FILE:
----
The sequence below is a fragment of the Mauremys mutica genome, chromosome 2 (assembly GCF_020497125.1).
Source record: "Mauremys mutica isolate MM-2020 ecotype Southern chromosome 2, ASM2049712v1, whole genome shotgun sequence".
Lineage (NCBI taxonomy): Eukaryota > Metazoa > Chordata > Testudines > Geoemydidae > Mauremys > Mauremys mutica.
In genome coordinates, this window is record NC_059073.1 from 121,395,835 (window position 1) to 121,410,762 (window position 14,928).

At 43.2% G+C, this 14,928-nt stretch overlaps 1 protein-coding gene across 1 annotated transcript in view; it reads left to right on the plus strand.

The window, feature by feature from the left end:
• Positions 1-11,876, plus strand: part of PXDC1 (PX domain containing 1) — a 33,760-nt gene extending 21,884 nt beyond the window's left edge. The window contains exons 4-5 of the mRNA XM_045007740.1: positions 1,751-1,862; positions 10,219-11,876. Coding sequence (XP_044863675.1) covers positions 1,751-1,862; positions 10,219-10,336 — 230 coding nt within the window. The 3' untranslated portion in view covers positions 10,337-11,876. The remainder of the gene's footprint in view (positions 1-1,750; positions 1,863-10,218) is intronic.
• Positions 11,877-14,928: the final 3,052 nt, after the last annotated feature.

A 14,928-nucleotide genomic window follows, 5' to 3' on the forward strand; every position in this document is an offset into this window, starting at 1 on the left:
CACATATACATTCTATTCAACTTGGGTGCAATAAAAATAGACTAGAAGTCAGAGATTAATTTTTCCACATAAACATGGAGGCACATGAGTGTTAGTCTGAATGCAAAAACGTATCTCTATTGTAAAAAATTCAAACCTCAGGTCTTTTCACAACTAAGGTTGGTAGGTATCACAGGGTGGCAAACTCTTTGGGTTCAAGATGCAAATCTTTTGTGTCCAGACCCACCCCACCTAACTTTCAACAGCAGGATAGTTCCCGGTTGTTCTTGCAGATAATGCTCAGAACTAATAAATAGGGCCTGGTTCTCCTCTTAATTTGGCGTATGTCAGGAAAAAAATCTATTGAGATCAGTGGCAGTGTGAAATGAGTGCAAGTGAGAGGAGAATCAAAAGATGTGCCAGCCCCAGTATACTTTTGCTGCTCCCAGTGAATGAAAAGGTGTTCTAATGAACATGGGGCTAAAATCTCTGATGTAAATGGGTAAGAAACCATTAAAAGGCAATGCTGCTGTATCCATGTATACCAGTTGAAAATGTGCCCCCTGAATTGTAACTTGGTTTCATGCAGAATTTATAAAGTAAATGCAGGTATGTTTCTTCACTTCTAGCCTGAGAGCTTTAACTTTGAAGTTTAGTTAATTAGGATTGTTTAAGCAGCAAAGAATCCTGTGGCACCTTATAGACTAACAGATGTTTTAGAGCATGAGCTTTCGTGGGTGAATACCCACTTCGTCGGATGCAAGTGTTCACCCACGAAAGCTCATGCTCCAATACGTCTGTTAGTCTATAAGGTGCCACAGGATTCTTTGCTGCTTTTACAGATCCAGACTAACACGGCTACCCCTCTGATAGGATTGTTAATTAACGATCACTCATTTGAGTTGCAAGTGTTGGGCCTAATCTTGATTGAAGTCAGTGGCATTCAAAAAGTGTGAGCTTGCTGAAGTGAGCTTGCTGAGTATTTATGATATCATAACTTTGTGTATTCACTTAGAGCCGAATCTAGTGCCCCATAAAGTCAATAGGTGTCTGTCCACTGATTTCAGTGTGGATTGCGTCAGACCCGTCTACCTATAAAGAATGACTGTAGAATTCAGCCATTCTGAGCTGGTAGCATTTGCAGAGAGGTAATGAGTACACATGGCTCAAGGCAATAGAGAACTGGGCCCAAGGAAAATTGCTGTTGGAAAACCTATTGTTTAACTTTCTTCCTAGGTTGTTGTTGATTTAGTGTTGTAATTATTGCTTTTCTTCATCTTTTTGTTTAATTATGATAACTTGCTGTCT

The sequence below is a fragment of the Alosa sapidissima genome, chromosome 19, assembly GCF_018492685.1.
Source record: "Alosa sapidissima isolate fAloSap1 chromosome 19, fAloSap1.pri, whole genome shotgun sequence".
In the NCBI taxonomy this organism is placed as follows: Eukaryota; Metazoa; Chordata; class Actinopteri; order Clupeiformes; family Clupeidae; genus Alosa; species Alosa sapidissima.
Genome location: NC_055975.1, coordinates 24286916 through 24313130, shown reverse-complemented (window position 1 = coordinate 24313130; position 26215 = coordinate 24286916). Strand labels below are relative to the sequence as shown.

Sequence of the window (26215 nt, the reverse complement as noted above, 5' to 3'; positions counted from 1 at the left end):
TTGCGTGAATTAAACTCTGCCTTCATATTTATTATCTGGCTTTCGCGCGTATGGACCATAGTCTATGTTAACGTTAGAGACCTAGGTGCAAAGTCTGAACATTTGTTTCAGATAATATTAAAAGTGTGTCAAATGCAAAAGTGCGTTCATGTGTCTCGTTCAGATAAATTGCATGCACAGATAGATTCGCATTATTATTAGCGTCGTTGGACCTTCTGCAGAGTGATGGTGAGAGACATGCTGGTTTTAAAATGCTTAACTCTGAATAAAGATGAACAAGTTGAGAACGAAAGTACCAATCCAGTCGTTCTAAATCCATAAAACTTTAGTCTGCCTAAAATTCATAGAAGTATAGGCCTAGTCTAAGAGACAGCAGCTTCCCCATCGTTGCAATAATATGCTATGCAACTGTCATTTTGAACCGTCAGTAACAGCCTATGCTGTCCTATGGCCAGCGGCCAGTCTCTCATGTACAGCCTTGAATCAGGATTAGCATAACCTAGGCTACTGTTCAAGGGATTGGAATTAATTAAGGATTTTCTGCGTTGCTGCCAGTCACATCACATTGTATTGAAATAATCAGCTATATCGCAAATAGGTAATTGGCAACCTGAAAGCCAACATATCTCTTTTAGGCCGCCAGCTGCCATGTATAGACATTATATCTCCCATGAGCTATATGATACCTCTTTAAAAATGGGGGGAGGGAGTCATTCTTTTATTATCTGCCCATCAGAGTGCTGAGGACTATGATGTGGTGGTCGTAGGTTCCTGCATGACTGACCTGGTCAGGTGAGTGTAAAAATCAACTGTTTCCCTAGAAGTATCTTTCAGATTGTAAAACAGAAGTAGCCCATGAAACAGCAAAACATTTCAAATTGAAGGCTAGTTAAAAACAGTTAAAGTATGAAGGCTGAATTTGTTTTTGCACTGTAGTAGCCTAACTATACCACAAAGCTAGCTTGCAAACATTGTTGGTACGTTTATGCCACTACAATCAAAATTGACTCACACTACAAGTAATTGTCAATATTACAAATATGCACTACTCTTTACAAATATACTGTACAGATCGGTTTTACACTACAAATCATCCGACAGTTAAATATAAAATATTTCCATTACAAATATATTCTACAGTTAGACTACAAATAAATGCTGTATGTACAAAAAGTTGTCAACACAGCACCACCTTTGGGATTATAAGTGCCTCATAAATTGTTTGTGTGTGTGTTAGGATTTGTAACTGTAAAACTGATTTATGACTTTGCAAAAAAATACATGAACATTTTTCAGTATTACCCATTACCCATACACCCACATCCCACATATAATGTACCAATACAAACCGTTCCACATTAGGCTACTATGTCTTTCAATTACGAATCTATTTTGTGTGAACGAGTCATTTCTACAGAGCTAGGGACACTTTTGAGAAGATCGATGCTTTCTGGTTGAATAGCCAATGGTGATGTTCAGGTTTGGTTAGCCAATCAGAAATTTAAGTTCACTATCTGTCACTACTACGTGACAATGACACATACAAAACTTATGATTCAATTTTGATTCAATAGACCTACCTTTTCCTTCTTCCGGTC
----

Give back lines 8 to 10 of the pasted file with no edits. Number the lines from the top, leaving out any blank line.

• Positions 11,877-14,928: the final 3,052 nt, after the last annotated feature.

A 14,928-nucleotide genomic window follows, 5' to 3' on the forward strand; every position in this document is an offset into this window, starting at 1 on the left:
CACATATACATTCTATTCAACTTGGGTGCAATAAAAATAGACTAGAAGTCAGAGATTAATTTTTCCACATAAACATGGAGGCACATGAGTGTTAGTCTGAATGCAAAAACGTATCTCTATTGTAAAAAATTCAAACCTCAGGTCTTTTCACAACTAAGGTTGGTAGGTATCACAGGGTGGCAAACTCTTTGGGTTCAAGATGCAAATCTTTTGTGTCCAGACCCACCCCACCTAACTTTCAACAGCAGGATAGTTCCCGGTTGTTCTTGCAGATAATGCTCAGAACTAATAAATAGGGCCTGGTTCTCCTCTTAATTTGGCGTATGTCAGGAAAAAAATCTATTGAGATCAGTGGCAGTGTGAAATGAGTGCAAGTGAGAGGAGAATCAAAAGATGTGCCAGCCCCAGTATACTTTTGCTGCTCCCAGTGAATGAAAAGGTGTTCTAATGAACATGGGGCTAAAATCTCTGATGTAAATGGGTAAGAAACCATTAAAAGGCAATGCTGCTGTATCCATGTATACCAGTTGAAAATGTGCCCCCTGAATTGTAACTTGGTTTCATGCAGAATTTATAAAGTAAATGCAGGTATGTTTCTTCACTTCTAGCCTGAGAGCTTTAACTTTGAAGTTTAGTTAATTAGGATTGTTTAAGCAGCAAAGAATCCTGTGGCACCTTATAGACTAACAGATGTTTTAGAGCATGAGCTTTCGTGGGTGAATACCCACTTCGTCGGATGCAAGTGTTCACCCACGAAAGCTCATGCTCCAATACGTCTGTTAGTCTATAAGGTGCCACAGGATTCTTTGCTGCTTTTACAGATCCAGACTAACACGGCTACCCCTCTGATAGGATTGTTAATTAACGATCACTCATTTGAGTTGCAAGTGTTGGGCCTAATCTTGATTGAAGTCAGTGGCATTCAAAAAGTGTGAGCTTGCTGAAGTGAGCTTGCTGAGTATTTATGATATCATAACTTTGTGTATTCACTTAGAGCCGAATCTAGTGCCCCATAAAGTCAATAGGTGTCTGTCCACTGATTTCAGTGTGGATTGCGTCAGACCCGTCTACCTATAAAGAATGACTGTAGAATTCAGCCATTCTGAGCTGGTAGCATTTGCAGAGAGGTAATGAGTACACATGGCTCAAGGCAATAGAGAACTGGGCCCAAGGAAAATTGCTGTTGGAAAACCTATTGTTTAACTTTCTTCCTAGGTTGTTGTTGATTTAGTGTTGTAATTATTGCTTTTCTTCATCTTTTTGTTTAATTATGATAACTTGCTGTCT